Electrofishing near Grand Junction

Upper Colorado River Endangered Fish Recovery Program

From KUNC (Luke Runyon):

The temperature is hovering right around 90 degrees the day Dale Ryden and I float down the Colorado River near Grand Junction, Colorado. The water looks so inviting, a cool reprieve from the heat, but if either of us jumped in we’d be electrocuted.

“It can actually probably be lethal to people if you get in there,” Ryden, a fish biologist with the U.S. Fish and Wildlife Service, says.

Next to us, Ryden’s coworkers cruise by in grey and blue inflatable rafts, outfitted with a metal sphere — the size of a disco ball — hanging off the front. A generator on the back of the raft sends an electric charge through the ball into the turbid water. Ryden compares the color to a glass of Ovaltine. What lies beneath the surface of the sediment-laden water is a mystery.

“To get at the animal we’re studying we have to actually find ways to capture them and take them out of their natural habitat,” Ryden says. “And so one of the ways we can do that is electrofishing.”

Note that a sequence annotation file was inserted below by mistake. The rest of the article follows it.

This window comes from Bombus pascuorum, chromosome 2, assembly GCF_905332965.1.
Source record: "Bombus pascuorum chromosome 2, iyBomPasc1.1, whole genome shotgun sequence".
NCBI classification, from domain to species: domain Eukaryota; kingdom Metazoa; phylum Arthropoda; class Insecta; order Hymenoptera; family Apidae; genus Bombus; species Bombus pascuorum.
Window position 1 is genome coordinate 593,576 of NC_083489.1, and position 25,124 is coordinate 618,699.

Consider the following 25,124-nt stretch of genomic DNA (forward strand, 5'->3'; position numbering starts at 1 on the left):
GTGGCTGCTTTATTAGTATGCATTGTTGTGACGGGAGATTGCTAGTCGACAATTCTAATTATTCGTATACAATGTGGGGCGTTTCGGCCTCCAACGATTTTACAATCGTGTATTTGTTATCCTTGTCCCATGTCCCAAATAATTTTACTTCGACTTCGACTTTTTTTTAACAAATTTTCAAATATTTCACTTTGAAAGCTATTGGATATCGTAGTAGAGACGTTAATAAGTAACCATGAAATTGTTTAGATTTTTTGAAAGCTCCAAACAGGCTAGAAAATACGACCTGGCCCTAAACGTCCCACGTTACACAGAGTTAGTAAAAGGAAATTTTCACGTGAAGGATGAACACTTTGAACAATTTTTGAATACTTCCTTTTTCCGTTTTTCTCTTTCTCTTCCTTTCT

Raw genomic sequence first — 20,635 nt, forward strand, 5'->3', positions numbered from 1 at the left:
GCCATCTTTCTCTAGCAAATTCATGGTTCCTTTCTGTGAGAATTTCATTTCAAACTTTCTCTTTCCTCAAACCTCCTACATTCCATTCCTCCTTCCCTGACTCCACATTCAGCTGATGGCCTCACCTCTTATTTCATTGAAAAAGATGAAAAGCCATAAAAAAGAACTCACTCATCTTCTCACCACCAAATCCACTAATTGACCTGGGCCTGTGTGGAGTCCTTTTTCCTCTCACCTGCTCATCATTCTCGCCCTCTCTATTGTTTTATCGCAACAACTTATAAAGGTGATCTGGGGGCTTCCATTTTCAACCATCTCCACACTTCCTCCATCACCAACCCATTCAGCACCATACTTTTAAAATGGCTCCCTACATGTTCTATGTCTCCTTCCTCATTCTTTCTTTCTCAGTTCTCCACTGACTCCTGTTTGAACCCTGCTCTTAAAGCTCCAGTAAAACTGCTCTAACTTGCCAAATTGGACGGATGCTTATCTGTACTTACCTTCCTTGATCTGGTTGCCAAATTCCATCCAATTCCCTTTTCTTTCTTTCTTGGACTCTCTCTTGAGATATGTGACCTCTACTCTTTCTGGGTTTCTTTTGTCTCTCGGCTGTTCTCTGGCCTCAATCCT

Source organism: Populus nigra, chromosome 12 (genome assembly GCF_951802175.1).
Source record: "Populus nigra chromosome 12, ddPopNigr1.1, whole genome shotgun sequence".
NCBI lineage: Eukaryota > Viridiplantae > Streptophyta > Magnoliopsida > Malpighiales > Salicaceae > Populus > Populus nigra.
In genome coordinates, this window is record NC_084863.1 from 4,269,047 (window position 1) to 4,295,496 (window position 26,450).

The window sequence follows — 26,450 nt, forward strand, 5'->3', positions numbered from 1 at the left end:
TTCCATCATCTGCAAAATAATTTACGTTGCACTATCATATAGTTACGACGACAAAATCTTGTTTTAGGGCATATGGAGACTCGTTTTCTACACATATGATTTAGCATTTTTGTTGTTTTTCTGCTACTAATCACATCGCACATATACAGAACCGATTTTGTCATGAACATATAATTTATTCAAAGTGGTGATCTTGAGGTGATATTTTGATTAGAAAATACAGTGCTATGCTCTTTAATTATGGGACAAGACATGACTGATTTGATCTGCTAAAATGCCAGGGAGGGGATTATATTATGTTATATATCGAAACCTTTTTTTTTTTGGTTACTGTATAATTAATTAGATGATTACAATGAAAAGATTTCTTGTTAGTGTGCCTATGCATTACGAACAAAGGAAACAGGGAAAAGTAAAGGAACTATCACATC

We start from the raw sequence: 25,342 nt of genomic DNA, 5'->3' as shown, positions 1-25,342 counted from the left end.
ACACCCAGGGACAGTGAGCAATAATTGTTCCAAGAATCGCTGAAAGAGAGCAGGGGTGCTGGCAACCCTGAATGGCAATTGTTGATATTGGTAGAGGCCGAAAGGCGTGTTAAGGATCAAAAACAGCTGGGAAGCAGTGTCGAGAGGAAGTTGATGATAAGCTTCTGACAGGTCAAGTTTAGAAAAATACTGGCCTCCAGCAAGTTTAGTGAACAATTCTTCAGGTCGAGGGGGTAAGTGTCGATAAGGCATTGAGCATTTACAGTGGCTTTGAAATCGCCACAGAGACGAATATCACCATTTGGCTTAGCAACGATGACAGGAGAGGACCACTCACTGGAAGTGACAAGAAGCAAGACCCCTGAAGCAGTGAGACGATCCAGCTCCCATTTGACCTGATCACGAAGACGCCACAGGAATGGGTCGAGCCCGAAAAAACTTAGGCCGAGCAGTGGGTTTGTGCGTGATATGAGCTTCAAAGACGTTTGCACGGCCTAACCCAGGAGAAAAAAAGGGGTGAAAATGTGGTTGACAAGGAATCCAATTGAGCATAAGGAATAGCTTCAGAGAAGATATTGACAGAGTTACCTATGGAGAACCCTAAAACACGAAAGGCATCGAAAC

The fish that venture near the electrified rafts are momentarily stunned and pulled out of the water with nets. Today’s mission is to remove nonnative fish — like small mouth bass — which feed on the young progeny of the four endangered species found in the river. The bass will be collected, measured, weighed, stored in bags and eventually discarded in a local landfill.

Meanwhile, any of the four endangered species — bonytail, razorback sucker, Colorado pikeminnow, and humpback chub — we encounter will be treated with care and released back into the river.